LBB’s Liam Smith gets to grips with the build on this ambitious project
Airline KLM has become known for its experiential marketing over the years. From its ‘Bonding Buffet’ that brought travellers together for a Christmas feast, to its cheeky Flight Upgrader, that used virtual reality to allow budget airline passengers to experience a luxurious KLM flight.
But in their latest work from DDB&Tribal Amsterdam, the airline has dropped all that fancy tech for a more rustic, old-school approach. The KLM Airport Experience is a giant marble run that represents the many initiatives that have been introduced at the Amsterdam airport that make travellers’ journeys easier.
“In a perfect world, travellers would be able to continue their journey as smoothly and unobstructed as possible,” the team at DDB&Tribal Amsterdam told LBB. “We liked the idea of presenting an extremely simplified metaphor for this: a marble that literally moves in the path of least resistance, and KLM helping achieve that.”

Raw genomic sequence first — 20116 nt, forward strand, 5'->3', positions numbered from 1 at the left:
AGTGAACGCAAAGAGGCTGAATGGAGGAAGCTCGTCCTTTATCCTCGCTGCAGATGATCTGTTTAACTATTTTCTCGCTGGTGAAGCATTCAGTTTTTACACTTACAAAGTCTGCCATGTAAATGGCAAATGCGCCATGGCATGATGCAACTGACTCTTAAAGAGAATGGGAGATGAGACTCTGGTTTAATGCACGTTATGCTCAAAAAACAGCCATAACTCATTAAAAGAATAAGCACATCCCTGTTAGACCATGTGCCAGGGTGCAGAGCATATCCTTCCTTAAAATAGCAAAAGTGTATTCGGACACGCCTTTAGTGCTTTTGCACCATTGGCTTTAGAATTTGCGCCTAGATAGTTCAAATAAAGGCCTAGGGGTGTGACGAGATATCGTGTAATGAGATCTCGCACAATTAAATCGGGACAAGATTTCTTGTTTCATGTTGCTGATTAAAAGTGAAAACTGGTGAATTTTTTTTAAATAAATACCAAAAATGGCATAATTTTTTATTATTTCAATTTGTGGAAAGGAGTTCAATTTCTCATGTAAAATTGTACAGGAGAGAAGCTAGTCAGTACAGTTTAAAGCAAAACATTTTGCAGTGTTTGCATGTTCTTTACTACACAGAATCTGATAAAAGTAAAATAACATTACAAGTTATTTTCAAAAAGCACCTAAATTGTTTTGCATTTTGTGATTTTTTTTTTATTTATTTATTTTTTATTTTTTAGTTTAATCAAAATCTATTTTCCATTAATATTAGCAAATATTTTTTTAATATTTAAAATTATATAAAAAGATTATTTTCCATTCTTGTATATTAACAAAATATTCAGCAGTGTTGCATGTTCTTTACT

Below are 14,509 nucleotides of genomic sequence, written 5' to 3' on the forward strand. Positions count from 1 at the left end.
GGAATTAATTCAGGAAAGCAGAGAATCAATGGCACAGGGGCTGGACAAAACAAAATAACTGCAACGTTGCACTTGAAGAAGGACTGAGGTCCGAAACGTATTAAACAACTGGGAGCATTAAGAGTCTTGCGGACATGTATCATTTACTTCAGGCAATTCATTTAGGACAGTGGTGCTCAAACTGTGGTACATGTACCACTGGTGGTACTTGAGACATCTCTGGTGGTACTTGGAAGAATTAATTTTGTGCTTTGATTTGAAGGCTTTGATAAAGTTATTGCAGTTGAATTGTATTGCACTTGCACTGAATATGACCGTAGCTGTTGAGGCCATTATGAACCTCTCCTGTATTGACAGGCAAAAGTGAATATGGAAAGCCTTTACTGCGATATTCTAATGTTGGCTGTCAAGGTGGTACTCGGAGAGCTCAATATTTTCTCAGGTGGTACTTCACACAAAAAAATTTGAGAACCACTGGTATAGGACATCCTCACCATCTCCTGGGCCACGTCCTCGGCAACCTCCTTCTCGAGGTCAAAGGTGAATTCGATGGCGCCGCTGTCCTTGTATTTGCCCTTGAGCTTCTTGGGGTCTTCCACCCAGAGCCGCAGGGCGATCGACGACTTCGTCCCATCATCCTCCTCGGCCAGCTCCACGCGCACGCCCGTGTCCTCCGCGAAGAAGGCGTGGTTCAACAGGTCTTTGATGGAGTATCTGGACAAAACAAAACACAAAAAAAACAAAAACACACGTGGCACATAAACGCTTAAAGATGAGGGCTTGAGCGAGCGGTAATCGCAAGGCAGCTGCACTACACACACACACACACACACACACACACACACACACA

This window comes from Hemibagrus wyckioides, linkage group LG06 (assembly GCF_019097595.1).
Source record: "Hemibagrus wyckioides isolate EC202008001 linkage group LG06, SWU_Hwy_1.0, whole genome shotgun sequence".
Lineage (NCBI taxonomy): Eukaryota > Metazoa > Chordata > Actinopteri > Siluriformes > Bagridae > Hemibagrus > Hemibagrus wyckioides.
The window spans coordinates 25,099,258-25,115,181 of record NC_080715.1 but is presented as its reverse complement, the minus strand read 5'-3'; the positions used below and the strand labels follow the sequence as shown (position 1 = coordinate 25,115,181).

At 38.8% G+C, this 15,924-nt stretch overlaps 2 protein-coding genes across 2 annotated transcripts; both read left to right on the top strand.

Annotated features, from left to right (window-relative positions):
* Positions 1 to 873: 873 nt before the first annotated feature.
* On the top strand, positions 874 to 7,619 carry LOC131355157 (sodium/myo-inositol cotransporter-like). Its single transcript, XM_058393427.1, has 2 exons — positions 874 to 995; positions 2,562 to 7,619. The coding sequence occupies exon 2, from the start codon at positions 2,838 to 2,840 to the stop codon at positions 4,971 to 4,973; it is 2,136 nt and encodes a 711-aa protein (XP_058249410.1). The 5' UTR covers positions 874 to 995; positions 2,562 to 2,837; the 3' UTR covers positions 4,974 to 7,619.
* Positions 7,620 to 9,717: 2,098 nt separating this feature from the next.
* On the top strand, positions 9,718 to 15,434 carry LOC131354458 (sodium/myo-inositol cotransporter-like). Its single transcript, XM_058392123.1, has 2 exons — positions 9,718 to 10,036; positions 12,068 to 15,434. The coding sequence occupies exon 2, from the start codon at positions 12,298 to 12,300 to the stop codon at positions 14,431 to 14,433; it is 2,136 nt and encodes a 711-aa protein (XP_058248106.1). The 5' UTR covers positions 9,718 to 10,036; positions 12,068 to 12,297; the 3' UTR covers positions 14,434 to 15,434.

The handcrafted installation took almost one year from the development of the idea to the finished product. DDB&Tribal worked closely with Random Studio on the design of the run, and Fiction Factory on the production.
The team began by creating miniature versions of each specialised segment of the installation to test the entire run. “We wanted to link each KLM initiative to a special segment in the installation, for instance a faster track would represent priority lane passengers and a randomiser portrays the unpredictable nature of passengers when walking through the airport.”
By building these segments separately, the team could study how the marbles interacted at different velocities. It was a process of trial and error, making sure the marbles were picking up enough speed for the loops, and slowing down for jumps between the segments.
Despite the rigorous testing, the finished installation will still require some tweaking, says DDB&Tribal Amsterdam. “The wood changes shapes depending on heat and humidity. And the slightest tilt in the floor will throw all the calculations off. When relocating the installation we have to take that into account and do last minute tweaks.”
The installation is currently being exhibited at Dutch Design Week in Eindhoven until October 29th, so be sure to check it out if you’re passing by.
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